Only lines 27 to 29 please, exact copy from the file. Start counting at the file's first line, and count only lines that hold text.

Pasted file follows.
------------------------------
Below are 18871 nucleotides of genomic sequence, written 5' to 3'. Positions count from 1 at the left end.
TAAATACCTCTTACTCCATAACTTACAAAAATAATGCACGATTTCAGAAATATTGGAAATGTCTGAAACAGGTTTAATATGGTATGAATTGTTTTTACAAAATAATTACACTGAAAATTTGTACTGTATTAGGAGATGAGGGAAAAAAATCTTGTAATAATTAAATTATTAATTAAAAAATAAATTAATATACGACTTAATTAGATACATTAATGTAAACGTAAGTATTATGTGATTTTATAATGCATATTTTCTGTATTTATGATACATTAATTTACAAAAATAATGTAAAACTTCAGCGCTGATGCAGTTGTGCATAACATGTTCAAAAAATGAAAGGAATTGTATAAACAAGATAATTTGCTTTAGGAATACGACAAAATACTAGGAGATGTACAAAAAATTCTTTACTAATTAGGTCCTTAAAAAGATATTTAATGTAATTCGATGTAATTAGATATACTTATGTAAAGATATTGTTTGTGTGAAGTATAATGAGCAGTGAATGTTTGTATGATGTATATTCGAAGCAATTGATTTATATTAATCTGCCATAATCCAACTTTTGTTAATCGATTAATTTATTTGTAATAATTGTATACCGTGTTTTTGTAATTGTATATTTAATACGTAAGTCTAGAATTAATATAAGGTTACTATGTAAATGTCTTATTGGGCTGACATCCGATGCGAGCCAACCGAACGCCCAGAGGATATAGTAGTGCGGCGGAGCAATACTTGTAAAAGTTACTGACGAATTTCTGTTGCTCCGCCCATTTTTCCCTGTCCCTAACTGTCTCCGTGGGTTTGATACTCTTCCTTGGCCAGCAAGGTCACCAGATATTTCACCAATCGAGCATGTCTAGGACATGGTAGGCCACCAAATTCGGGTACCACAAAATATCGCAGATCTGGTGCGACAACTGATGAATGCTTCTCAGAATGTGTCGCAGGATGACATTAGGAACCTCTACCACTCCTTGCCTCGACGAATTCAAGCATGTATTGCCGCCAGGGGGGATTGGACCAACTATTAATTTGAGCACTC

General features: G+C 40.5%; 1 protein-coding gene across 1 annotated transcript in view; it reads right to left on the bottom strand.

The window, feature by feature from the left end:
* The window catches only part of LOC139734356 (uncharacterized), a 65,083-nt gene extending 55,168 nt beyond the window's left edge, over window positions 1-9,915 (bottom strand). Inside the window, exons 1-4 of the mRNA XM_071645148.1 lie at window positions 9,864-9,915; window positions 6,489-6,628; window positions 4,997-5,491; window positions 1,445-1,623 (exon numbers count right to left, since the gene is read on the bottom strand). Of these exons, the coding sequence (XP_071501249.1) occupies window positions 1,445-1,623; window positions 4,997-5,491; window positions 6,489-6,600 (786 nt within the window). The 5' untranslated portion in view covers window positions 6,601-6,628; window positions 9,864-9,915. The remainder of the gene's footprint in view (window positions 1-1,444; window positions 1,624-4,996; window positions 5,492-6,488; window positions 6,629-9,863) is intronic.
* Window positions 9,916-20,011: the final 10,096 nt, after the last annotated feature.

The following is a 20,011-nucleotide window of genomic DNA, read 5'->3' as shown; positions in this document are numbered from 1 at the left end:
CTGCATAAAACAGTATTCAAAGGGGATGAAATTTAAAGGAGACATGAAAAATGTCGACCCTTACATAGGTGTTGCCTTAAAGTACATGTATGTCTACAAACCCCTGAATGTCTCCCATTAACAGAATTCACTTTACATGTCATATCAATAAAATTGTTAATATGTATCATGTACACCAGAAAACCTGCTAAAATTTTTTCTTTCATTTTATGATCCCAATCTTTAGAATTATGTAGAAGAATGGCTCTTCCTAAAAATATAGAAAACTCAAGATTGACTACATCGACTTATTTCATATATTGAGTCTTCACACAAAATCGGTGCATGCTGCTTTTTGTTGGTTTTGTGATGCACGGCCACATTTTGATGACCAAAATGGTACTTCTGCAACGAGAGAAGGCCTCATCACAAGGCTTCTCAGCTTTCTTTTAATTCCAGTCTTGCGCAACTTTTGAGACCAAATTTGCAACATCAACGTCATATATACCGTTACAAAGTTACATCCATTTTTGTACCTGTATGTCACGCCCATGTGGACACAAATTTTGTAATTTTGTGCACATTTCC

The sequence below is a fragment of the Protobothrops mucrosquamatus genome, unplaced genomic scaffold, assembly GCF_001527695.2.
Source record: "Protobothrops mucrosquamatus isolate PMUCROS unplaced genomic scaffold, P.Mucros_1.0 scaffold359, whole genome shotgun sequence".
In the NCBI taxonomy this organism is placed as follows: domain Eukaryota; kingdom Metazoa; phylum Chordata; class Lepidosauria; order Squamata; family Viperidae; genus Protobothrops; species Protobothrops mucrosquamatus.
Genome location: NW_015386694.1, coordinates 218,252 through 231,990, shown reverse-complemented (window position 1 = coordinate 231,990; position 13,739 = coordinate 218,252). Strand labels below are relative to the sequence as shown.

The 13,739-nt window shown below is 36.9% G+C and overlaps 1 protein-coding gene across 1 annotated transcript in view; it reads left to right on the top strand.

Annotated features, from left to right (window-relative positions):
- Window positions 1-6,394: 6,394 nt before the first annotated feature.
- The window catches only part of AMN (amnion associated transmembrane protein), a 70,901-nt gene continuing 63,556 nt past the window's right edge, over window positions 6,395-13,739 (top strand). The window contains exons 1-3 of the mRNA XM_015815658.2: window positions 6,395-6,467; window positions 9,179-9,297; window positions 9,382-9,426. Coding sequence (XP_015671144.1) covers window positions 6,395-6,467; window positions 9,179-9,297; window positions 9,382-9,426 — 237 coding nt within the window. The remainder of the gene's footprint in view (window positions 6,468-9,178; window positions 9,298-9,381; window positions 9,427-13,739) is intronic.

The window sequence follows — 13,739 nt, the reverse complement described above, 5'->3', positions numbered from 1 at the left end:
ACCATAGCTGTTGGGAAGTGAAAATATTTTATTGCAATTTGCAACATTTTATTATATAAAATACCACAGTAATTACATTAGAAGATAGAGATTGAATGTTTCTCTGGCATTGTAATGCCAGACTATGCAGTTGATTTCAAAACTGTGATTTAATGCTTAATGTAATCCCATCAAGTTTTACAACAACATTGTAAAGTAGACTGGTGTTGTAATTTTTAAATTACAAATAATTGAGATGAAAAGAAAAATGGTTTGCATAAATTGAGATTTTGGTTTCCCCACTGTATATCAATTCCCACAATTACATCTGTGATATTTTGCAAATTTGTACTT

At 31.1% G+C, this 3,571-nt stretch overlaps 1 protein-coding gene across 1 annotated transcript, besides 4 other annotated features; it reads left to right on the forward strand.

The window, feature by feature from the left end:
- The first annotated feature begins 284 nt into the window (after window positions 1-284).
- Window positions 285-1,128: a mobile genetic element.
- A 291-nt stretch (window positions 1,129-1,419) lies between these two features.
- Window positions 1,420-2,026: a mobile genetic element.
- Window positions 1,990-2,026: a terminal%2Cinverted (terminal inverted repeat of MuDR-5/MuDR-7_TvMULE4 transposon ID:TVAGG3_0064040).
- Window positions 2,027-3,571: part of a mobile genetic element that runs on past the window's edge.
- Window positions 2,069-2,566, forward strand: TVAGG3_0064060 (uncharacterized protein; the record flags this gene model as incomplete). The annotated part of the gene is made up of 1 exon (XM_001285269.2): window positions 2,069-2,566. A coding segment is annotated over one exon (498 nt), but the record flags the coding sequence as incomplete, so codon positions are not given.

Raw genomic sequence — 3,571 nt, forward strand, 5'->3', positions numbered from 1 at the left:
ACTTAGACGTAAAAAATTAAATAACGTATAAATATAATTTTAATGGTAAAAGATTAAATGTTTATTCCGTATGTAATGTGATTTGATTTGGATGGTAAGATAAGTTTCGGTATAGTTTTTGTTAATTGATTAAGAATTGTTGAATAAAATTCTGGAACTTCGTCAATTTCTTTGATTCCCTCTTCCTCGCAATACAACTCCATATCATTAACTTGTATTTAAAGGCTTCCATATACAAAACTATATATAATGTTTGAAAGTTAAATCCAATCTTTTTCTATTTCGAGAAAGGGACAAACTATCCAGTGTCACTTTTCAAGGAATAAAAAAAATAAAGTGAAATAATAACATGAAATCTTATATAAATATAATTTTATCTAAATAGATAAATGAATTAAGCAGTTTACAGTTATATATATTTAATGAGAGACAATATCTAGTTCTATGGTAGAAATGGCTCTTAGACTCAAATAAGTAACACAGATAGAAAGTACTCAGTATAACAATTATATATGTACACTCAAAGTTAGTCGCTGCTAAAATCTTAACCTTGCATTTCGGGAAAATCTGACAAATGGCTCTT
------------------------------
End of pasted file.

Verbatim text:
- Window positions 2,069-2,566, forward strand: TVAGG3_0064060 (uncharacterized protein; the record flags this gene model as incomplete). The annotated part of the gene is made up of 1 exon (XM_001285269.2): window positions 2,069-2,566. A coding segment is annotated over one exon (498 nt), but the record flags the coding sequence as incomplete, so codon positions are not given.

Raw genomic sequence — 3,571 nt, forward strand, 5'->3', positions numbered from 1 at the left:
ACTTAGACGTAAAAAATTAAATAACGTATAAATATAATTTTAATGGTAAAAGATTAAATGTTTATTCCGTATGTAATGTGATTTGATTTGGATGGTAAGATAAGTTTCGGTATAGTTTTTGTTAATTGATTAAGAATTGTTGAATAAAATTCTGGAACTTCGTCAATTTCTTTGATTCCCTCTTCCTCGCAATACAACTCCATATCATTAACTTGTATTTAAAGGCTTCCATATACAAAACTATATATAATGTTTGAAAGTTAAATCCAATCTTTTTCTATTTCGAGAAAGGGACAAACTATCCAGTGTCACTTTTCAAGGAATAAAAAAAATAAAGTGAAATAATAACATGAAATCTTATATAAATATAATTTTATCTAAATAGATAAATGAATTAAGCAGTTTACAGTTATATATATTTAATGAGAGACAATATCTAGTTCTATGGTAGAAATGGCTCTTAGACTCAAATAAGTAACACAGATAGAAAGTACTCAGTATAACAATTATATATGTACACTCAAAGTTAGTCGCTGCTAAAATCTTAACCTTGCATTTCGGGAAAATCTGACAAATGGCTCTT